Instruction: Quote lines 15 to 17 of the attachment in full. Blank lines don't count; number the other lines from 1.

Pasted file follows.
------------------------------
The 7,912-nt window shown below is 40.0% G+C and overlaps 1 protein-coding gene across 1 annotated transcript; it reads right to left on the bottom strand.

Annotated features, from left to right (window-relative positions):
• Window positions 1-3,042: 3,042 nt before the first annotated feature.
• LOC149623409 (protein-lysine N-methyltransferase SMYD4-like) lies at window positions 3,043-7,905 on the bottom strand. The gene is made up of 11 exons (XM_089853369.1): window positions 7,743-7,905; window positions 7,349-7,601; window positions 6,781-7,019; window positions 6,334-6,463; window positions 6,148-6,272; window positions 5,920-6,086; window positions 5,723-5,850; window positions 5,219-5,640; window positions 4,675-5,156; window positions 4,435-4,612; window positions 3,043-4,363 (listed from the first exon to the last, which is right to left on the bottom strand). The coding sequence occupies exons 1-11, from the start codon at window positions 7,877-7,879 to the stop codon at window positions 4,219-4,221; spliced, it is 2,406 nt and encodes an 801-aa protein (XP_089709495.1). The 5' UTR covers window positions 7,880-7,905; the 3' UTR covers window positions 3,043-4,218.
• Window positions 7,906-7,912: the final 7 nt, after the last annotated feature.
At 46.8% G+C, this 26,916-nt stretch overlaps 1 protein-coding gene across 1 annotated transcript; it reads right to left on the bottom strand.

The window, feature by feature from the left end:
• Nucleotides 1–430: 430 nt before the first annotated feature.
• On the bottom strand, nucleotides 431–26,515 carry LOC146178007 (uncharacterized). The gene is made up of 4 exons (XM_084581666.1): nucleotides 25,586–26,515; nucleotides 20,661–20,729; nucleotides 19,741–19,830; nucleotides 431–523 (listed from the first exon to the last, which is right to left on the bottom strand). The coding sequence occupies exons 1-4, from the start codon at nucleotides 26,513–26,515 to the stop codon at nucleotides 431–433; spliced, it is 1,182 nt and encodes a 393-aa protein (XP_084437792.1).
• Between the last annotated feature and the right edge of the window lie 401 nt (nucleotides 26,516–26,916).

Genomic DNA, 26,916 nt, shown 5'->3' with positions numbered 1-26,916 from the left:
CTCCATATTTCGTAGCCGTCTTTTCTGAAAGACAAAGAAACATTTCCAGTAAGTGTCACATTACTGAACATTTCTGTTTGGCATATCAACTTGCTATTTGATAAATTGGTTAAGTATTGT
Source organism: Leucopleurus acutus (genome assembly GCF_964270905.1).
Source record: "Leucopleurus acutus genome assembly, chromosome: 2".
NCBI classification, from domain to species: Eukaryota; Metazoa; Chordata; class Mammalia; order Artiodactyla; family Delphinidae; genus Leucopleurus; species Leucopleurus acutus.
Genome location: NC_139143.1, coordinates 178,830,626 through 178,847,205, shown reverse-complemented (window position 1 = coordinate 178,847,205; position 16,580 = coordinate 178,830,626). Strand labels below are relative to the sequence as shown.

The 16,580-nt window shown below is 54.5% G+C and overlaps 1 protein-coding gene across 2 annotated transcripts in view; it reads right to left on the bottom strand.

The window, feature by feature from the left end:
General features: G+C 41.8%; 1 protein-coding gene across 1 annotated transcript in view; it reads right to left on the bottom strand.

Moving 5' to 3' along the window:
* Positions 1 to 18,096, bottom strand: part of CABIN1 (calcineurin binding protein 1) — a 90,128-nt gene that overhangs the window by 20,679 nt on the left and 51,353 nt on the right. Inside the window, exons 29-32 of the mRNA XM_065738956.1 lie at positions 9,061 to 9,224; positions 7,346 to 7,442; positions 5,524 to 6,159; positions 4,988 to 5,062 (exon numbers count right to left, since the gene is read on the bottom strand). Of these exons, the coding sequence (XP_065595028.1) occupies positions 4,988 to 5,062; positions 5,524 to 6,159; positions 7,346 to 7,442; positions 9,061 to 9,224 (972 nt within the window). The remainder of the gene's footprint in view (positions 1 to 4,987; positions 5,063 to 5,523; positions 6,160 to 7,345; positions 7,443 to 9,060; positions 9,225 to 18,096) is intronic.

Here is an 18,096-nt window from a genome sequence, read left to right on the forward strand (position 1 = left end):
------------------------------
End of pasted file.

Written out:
NCBI classification, from domain to species: Eukaryota; Metazoa; Chordata; class Mammalia; order Artiodactyla; family Delphinidae; genus Leucopleurus; species Leucopleurus acutus.
Genome location: NC_139143.1, coordinates 178,830,626 through 178,847,205, shown reverse-complemented (window position 1 = coordinate 178,847,205; position 16,580 = coordinate 178,830,626). Strand labels below are relative to the sequence as shown.

The 16,580-nt window shown below is 54.5% G+C and overlaps 1 protein-coding gene across 2 annotated transcripts in view; it reads right to left on the bottom strand.